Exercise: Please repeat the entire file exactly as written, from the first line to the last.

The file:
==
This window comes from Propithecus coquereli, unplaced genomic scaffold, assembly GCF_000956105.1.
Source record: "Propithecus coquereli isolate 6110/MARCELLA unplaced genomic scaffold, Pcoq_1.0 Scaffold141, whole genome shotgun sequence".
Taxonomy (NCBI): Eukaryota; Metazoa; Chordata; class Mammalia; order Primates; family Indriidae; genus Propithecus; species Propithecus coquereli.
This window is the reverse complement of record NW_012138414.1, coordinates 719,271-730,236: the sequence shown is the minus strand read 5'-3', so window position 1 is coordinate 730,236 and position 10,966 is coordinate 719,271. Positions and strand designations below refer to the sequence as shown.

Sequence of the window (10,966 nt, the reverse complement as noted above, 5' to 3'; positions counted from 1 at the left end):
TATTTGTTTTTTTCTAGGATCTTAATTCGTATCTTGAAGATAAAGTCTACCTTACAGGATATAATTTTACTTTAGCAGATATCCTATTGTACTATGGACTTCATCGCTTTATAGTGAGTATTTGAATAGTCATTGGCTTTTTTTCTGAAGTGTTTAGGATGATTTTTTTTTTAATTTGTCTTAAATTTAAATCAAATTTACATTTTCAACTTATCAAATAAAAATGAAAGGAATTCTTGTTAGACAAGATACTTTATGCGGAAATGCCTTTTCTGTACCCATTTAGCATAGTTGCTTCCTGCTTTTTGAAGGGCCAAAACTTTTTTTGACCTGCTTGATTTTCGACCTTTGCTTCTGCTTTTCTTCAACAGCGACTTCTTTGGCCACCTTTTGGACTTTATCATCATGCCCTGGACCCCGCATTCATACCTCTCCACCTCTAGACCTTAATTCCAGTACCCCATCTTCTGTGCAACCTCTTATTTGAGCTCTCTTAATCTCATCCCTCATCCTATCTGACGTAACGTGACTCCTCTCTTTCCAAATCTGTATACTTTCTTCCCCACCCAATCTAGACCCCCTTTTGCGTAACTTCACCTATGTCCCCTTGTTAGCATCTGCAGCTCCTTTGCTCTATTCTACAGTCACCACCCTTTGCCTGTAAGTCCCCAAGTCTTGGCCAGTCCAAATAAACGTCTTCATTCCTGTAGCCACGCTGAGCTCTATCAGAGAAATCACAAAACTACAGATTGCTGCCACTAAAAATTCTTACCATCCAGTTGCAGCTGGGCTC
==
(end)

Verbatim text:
This window comes from Propithecus coquereli, unplaced genomic scaffold, assembly GCF_000956105.1.
Source record: "Propithecus coquereli isolate 6110/MARCELLA unplaced genomic scaffold, Pcoq_1.0 Scaffold141, whole genome shotgun sequence".
Taxonomy (NCBI): Eukaryota; Metazoa; Chordata; class Mammalia; order Primates; family Indriidae; genus Propithecus; species Propithecus coquereli.
This window is the reverse complement of record NW_012138414.1, coordinates 719,271-730,236: the sequence shown is the minus strand read 5'-3', so window position 1 is coordinate 730,236 and position 10,966 is coordinate 719,271. Positions and strand designations below refer to the sequence as shown.

Sequence of the window (10,966 nt, the reverse complement as noted above, 5' to 3'; positions counted from 1 at the left end):
TATTTGTTTTTTTCTAGGATCTTAATTCGTATCTTGAAGATAAAGTCTACCTTACAGGATATAATTTTACTTTAGCAGATATCCTATTGTACTATGGACTTCATCGCTTTATAGTGAGTATTTGAATAGTCATTGGCTTTTTTTCTGAAGTGTTTAGGATGATTTTTTTTTTAATTTGTCTTAAATTTAAATCAAATTTACATTTTCAACTTATCAAATAAAAATGAAAGGAATTCTTGTTAGACAAGATACTTTATGCGGAAATGCCTTTTCTGTACCCATTTAGCATAGTTGCTTCCTGCTTTTTGAAGGGCCAAAACTTTTTTTGACCTGCTTGATTTTCGACCTTTGCTTCTGCTTTTCTTCAACAGCGACTTCTTTGGCCACCTTTTGGACTTTATCATCATGCCCTGGACCCCGCATTCATACCTCTCCACCTCTAGACCTTAATTCCAGTACCCCATCTTCTGTGCAACCTCTTATTTGAGCTCTCTTAATCTCATCCCTCATCCTATCTGACGTAACGTGACTCCTCTCTTTCCAAATCTGTATACTTTCTTCCCCACCCAATCTAGACCCCCTTTTGCGTAACTTCACCTATGTCCCCTTGTTAGCATCTGCAGCTCCTTTGCTCTATTCTACAGTCACCACCCTTTGCCTGTAAGTCCCCAAGTCTTGGCCAGTCCAAATAAACGTCTTCATTCCTGTAGCCACGCTGAGCTCTATCAGAGAAATCACAAAACTACAGATTGCTGCCACTAAAAATTCTTACCATCCAGTTGCAGCTGGGCTC